If you’re lucky, the temperature setting in your freezer was raised accidentally and the repair is obvious. There are a few other things to check when your freezer runs but fails to cool. Pull the freezer out and look for dust, debris or ice that might be smothering the coils. As chest-style freezers use internal coils, this applies to upright models or refrigerator/freezer combinations. A hair dryer quickly melts ice and a vacuum or soft cloth makes quick work of dust. With the freezer unplugged, locate the motor underneath the freezer and clean it. Defrost the freezer if it’s clogged with ice. If you notice water pooling on the floor when the freezer is running but not freezing, check the drain tube in the freezer’s floor or underneath the vegetable drawers in the refrigerator compartment. Insert a turkey baster of bleach water into the tube to clean it, or run a length of smaller tubing through it to push out the clog. Also, check for adequate clearance around your freezer and ensure it doesn’t sit in a sunny, hot and humid location or in an unheated area.

Internal component repairs generally aren’t DIY friendly. The cooling system involves dangerous parts and attempting to service them yourself can lead to injury. Some repairs also require specialized tools and in-depth knowledge. Among these repairs are bad evaporator fans that chirp and squeak or refuse to circulate cool air and lower refrigerant levels. A malfunctioning door safety switch is difficult to pinpoint but also prevents proper cooling even though the freezer is running. Likewise, a faulty defrost control timer, a bad thermostat and a failing evaporator will prevent cooling. Some repairs aren’t even practical; both a bad compressor or a faulty main control board cost more to fix than to simply replace the freezer. A loud thumping is a sure sign that the compressor is at fault. Consult a professional in these situations.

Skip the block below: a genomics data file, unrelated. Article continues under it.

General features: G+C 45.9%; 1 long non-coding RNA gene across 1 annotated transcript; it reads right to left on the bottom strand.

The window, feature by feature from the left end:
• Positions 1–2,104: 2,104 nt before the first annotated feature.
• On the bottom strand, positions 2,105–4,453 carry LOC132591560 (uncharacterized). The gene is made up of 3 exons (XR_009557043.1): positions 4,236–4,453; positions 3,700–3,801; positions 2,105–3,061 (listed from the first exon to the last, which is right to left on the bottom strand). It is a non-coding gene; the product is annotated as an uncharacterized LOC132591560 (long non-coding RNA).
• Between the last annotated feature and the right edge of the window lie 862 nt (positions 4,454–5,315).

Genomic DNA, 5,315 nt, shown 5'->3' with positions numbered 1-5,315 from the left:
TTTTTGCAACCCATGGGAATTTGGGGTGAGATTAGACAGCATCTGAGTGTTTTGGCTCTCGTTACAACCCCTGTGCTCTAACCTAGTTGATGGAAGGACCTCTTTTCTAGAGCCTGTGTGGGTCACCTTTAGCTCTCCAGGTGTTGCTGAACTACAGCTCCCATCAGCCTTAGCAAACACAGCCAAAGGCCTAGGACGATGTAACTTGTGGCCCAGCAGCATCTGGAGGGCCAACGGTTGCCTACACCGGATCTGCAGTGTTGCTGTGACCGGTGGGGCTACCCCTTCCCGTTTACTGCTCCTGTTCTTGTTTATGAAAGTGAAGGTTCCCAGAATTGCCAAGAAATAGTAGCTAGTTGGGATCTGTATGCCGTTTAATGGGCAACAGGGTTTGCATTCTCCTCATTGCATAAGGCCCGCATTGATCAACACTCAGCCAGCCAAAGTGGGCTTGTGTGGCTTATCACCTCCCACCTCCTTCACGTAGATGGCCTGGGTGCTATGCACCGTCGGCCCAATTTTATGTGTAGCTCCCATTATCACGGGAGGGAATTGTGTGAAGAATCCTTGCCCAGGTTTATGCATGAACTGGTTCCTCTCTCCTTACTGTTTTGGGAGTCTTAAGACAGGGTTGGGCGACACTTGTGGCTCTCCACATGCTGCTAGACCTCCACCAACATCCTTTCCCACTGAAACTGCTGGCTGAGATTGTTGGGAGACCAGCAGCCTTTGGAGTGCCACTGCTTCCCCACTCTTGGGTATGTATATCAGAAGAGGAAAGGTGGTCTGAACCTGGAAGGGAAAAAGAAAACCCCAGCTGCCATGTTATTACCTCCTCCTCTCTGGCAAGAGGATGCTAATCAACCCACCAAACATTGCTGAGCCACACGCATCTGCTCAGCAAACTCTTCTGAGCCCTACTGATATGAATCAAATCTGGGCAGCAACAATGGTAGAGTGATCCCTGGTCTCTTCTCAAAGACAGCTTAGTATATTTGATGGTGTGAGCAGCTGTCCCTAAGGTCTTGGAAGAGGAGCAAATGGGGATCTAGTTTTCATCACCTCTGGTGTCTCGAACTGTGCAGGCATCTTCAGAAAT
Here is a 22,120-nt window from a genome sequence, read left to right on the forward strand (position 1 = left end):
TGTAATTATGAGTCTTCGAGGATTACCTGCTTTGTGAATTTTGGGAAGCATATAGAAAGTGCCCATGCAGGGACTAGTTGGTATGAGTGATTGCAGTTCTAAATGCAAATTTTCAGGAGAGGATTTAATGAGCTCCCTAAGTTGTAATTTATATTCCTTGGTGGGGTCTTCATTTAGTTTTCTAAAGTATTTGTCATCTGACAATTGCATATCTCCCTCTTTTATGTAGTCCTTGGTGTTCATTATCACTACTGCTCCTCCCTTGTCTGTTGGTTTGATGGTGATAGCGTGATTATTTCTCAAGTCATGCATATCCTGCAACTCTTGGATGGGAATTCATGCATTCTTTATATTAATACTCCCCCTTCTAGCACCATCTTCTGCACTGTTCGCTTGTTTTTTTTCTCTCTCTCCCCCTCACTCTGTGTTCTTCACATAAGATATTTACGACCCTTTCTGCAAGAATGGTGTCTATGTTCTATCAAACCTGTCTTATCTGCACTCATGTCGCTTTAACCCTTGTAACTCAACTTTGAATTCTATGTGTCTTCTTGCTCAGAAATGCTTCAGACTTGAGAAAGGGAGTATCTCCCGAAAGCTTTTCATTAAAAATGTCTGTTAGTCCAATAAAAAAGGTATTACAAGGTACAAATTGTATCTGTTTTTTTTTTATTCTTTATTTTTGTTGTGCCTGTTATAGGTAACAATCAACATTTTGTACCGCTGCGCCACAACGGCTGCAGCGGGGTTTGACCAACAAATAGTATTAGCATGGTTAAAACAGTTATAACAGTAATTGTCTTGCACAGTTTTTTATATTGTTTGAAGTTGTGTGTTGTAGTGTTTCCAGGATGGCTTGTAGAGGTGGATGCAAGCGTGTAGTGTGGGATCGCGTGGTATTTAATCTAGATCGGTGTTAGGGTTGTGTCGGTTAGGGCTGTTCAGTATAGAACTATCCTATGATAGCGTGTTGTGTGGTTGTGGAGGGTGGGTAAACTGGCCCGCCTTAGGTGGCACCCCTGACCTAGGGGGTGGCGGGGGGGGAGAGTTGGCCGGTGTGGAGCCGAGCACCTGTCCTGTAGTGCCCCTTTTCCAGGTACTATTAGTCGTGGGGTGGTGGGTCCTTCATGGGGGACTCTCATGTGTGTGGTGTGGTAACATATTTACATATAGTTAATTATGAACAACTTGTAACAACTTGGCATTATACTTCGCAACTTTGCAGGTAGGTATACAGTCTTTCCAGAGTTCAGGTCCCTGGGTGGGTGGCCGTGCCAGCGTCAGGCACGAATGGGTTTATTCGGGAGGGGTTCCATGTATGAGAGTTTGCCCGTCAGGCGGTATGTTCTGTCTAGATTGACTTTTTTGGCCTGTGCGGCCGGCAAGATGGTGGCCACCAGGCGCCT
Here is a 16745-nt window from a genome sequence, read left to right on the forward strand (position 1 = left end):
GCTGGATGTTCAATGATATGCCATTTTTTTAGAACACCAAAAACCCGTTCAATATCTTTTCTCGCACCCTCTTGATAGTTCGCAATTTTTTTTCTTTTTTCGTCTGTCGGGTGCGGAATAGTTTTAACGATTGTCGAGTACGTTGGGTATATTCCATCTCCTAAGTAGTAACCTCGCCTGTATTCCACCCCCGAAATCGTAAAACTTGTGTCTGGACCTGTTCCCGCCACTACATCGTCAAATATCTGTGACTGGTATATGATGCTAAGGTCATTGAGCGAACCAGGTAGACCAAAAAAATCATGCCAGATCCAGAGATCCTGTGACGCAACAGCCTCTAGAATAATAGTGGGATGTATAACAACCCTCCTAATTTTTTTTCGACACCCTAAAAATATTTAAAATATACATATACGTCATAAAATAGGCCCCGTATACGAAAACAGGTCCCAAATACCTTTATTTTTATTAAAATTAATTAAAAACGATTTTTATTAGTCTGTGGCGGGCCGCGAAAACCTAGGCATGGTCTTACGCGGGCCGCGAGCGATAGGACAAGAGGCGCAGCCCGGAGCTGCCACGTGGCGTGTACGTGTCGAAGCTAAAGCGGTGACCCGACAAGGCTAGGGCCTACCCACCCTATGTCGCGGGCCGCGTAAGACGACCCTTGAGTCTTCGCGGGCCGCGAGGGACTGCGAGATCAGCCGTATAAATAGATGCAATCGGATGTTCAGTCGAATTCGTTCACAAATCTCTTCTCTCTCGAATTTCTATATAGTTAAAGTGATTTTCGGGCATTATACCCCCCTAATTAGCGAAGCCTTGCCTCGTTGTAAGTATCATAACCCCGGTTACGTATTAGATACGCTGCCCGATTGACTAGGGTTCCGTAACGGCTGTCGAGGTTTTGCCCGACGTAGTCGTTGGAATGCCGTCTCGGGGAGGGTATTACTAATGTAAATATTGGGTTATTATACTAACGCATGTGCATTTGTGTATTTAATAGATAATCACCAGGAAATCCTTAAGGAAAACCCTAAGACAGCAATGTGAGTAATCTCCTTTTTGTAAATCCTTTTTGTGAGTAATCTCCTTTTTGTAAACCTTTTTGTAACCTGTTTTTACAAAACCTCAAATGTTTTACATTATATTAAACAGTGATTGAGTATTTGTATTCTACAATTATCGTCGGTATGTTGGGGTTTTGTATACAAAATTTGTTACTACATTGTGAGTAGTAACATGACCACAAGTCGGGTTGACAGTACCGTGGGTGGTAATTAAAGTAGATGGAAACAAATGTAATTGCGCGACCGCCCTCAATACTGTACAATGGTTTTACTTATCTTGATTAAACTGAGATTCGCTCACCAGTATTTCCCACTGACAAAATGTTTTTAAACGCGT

Call Absolute Appliance Repair NOW if you have any problems with your freezer!

Phone lines

(415) 831-1259 San Francisco
(415) 388-0690 Marin County
(650) 525-0512 South SF / Daly City / Pacifica

 

 

REPAIRING A GAS FURNACE

Natural gas and propane burn cleaner than fuel oil, and most gas furnaces present fewer operational difficulties than oil burners do. In fact, the problems that affect gas furnaces typically involve the furnace’s thermocouple, the pilot light, or some component of the electrical system.

Gas furnaces and heaters have control shutoffs to prevent gas leaks, but they are not fail-safe. If you smell gas in your house, do not turn any lights on or off, and do not try to shut off the gas leading to the furnace. Get out of the house, leaving the door open, and immediately call the gas company or the fire department to report a leak. Do not re-enter your home.

 

Most natural gas furnaces have few operational difficulties. 

 

 

 

 

On some gas furnaces and heaters, a plug-type door covers the pilot light assembly. To gain access to the pilot burner, pull the door out of the furnace housing. On other units, remove the panel that covers the pilot and gas burners.

The pilot light controls, reset buttons, gas valves, and thermocouple are usually contained in an assembly at the front of the furnace. The furnace limit switch is located on the plenum (main chamber) or main duct junction on the upper housing of the furnace.